Tuesday, May 27, 2008

Bye Bye Bluegrass

This past weekend ushered in my first really hot days. Blazing sun and humidity add a whole new element to the ride. But, yesterday, my last full day in Kentucky was more about the rain than the heat. I rode for several hours through heavy rain, opting to get soaked rather than donning rain gear. Before lunch the skies were a smudge of pale gray in all directions and I thought I would be riding through the rain all day. Yet, by mid-afternoon I eventually rode out of the storm and into drier pastures.

At lunchtime I pulled into a gas station in Whitesville, KY (one of the few places open on the holiday) and found Cam and Don eating lunch at a booth. I had passed them last week, but they got ahead of me again when I went down to Mammoth Cave. It's always a nice surprise to see familiar faces on the Trail. I hope to catch up with folks from the Adventure Cycling group in the next day or two as well.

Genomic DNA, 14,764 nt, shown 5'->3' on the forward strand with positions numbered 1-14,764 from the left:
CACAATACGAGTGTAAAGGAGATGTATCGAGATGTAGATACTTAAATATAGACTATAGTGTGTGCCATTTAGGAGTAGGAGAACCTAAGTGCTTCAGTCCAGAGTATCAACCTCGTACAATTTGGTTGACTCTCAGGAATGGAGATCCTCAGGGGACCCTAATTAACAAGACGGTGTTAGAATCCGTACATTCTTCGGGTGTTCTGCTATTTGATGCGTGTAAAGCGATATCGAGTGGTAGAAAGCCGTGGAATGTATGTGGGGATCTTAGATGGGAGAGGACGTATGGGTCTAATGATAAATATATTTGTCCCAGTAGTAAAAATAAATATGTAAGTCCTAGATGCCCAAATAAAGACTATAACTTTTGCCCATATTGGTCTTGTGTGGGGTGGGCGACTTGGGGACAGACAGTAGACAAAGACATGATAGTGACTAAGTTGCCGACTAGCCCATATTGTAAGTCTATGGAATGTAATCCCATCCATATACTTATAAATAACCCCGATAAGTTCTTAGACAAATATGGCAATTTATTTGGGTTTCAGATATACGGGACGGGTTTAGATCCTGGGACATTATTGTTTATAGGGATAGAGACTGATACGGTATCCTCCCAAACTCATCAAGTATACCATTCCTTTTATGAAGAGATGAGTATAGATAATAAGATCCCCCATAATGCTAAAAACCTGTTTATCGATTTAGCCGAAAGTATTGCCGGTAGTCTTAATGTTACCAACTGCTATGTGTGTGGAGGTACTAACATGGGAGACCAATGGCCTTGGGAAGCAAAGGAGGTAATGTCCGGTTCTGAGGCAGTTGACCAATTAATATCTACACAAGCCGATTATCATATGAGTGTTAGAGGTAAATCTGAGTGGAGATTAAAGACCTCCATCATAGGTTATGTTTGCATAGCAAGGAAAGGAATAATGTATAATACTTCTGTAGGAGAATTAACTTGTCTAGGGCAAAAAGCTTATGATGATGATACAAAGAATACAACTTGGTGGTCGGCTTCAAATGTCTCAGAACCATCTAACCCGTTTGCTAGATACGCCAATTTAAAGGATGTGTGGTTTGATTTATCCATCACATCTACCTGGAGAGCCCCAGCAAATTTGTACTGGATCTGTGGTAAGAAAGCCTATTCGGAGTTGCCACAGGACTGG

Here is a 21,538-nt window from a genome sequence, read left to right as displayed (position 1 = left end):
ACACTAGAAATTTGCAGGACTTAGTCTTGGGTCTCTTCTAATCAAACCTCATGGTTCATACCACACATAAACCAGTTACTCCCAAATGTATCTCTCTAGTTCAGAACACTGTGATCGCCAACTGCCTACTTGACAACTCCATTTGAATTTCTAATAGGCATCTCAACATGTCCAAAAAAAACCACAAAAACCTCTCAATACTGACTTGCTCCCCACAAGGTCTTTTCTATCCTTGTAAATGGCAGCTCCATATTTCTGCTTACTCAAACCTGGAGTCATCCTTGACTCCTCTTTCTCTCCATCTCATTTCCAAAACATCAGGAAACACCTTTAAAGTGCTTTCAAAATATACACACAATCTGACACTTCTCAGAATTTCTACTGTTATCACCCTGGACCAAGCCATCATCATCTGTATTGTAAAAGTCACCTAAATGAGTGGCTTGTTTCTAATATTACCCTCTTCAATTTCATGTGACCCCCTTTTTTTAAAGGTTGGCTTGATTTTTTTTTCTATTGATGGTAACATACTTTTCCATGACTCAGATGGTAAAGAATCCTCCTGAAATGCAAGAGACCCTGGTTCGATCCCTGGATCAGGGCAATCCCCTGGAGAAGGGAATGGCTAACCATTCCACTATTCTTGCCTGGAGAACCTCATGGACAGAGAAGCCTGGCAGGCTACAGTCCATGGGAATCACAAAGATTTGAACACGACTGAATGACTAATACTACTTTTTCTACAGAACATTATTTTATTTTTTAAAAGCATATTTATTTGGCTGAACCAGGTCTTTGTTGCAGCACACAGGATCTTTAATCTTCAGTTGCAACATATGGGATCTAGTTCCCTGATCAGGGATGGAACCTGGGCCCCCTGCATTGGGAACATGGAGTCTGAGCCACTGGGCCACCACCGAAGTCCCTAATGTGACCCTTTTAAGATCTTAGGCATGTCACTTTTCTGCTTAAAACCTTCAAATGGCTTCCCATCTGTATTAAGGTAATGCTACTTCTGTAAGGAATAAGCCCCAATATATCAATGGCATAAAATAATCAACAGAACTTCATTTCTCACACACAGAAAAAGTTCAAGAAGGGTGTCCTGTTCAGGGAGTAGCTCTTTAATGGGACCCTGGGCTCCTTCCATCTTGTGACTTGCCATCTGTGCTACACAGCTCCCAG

I ended my ride in Sebree, KY, where the First Baptist Church is well-known for its hospitality to cyclists. The pastor, Bob, and his wife Violet live next door to the church. After showing me the facilities for bikers, complete with a shower, mattresses, television, and a ping pong table, Bob invited me back to his house for dinner. Violet fixed me a heaping plate of food from a BBQ that they had earlier in the day - hamburgers, ribs, beans, potato salad, and cake and ice cream for dessert.

The last few days of biking through Kentucky have taken me past many fields of bluegrass, most of which have already been cut down. Pay lakes dot the countryside and often have a number of fishermen. While many cyclists don't find Kentucky to be the most pleasant state to bike through, I've enjoyed my time here and have been treated well by many. My only complaint is that on the few occasions when I really desired a beer after a long ride I always ended up in a dry town or county. When I mentioned this to a clerk at a motel where I was staying, she said, "Well, maybe you should take that as a sign." I will. A sign that Kentucky needs to change it's liquor laws.

1 comment:

JRoot said...

Dry towns and counties abound in bourbon country. Ain't that america.